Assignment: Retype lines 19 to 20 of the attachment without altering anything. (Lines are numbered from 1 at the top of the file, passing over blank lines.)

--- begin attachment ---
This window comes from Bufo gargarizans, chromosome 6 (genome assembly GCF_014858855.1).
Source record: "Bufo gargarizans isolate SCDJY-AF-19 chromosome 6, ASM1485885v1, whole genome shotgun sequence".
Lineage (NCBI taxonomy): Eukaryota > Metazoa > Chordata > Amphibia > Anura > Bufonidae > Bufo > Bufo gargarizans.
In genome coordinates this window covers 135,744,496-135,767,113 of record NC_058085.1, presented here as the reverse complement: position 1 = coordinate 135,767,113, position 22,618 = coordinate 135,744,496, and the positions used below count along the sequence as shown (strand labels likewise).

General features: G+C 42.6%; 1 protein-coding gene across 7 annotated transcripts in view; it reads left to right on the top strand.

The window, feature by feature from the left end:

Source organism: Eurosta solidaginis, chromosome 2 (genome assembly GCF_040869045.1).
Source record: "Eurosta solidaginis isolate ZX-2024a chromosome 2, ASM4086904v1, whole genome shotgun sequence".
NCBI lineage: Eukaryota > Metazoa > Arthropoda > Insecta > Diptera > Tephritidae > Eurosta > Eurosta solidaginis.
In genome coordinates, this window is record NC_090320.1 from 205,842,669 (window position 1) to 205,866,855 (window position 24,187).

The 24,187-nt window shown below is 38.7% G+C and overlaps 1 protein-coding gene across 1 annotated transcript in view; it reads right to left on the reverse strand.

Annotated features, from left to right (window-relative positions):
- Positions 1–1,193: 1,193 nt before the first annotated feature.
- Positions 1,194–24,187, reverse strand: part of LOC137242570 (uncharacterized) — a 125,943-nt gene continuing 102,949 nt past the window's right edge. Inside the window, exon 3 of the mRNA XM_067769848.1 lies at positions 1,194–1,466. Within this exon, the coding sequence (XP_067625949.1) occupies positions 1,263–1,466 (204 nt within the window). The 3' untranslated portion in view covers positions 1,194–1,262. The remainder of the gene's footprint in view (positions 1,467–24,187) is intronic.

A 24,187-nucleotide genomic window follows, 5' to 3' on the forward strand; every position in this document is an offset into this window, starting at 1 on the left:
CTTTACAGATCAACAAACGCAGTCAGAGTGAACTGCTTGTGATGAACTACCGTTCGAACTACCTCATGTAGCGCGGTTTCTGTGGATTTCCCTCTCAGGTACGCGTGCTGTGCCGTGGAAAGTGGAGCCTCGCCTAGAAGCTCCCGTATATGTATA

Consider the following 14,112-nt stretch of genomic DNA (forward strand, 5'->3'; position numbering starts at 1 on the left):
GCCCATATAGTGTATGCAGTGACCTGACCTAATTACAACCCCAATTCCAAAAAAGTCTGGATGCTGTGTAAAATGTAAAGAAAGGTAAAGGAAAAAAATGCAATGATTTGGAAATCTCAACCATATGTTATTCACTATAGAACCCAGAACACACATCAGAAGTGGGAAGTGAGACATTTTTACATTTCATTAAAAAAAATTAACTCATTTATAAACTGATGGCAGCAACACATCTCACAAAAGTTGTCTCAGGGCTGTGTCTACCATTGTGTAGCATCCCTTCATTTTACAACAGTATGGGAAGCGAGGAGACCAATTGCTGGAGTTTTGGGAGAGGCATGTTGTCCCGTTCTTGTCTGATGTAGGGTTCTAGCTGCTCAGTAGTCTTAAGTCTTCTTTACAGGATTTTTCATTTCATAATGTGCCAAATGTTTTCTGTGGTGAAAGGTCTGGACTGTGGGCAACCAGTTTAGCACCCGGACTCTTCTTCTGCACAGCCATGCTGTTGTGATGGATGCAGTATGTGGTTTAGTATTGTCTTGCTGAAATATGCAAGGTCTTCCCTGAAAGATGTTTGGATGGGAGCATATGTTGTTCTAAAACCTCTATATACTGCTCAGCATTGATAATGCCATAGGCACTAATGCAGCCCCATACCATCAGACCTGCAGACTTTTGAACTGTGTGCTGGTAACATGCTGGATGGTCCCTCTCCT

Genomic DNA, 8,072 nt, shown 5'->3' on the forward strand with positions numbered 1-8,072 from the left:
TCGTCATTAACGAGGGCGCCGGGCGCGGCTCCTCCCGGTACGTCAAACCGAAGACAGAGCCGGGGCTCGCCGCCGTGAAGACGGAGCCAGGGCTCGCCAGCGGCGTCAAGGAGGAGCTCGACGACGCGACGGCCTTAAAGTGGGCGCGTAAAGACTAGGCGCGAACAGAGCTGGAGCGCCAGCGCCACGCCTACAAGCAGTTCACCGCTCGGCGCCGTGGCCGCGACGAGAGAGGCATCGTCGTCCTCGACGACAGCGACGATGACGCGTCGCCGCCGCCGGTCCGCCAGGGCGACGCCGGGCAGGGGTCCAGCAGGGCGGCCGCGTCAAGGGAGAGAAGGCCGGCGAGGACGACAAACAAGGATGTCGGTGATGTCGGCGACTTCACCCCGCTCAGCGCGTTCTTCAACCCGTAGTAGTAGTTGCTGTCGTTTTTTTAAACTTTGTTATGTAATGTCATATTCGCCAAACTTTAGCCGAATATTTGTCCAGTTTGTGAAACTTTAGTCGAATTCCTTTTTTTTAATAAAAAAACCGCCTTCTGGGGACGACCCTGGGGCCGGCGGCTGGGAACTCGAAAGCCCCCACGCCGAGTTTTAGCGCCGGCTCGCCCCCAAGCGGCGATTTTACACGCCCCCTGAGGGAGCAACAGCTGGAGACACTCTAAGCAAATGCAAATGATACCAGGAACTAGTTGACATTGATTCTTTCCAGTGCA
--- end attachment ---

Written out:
Genomic DNA, 8,072 nt, shown 5'->3' on the forward strand with positions numbered 1-8,072 from the left:
TCGTCATTAACGAGGGCGCCGGGCGCGGCTCCTCCCGGTACGTCAAACCGAAGACAGAGCCGGGGCTCGCCGCCGTGAAGACGGAGCCAGGGCTCGCCAGCGGCGTCAAGGAGGAGCTCGACGACGCGACGGCCTTAAAGTGGGCGCGTAAAGACTAGGCGCGAACAGAGCTGGAGCGCCAGCGCCACGCCTACAAGCAGTTCACCGCTCGGCGCCGTGGCCGCGACGAGAGAGGCATCGTCGTCCTCGACGACAGCGACGATGACGCGTCGCCGCCGCCGGTCCGCCAGGGCGACGCCGGGCAGGGGTCCAGCAGGGCGGCCGCGTCAAGGGAGAGAAGGCCGGCGAGGACGACAAACAAGGATGTCGGTGATGTCGGCGACTTCACCCCGCTCAGCGCGTTCTTCAACCCGTAGTAGTAGTTGCTGTCGTTTTTTTAAACTTTGTTATGTAATGTCATATTCGCCAAACTTTAGCCGAATATTTGTCCAGTTTGTGAAACTTTAGTCGAATTCCTTTTTTTTAATAAAAAAACCGCCTTCTGGGGACGACCCTGGGGCCGGCGGCTGGGAACTCGAAAGCCCCCACGCCGAGTTTTAGCGCCGGCTCGCCCCCAAGCGGCGATTTTACACGCCCCCTGAGGGAGCAACAGCTGGAGACACTCTAAGCAAATGCAAATGATACCAGGAACTAGTTGACATTGATTCTTTCCAGTGCA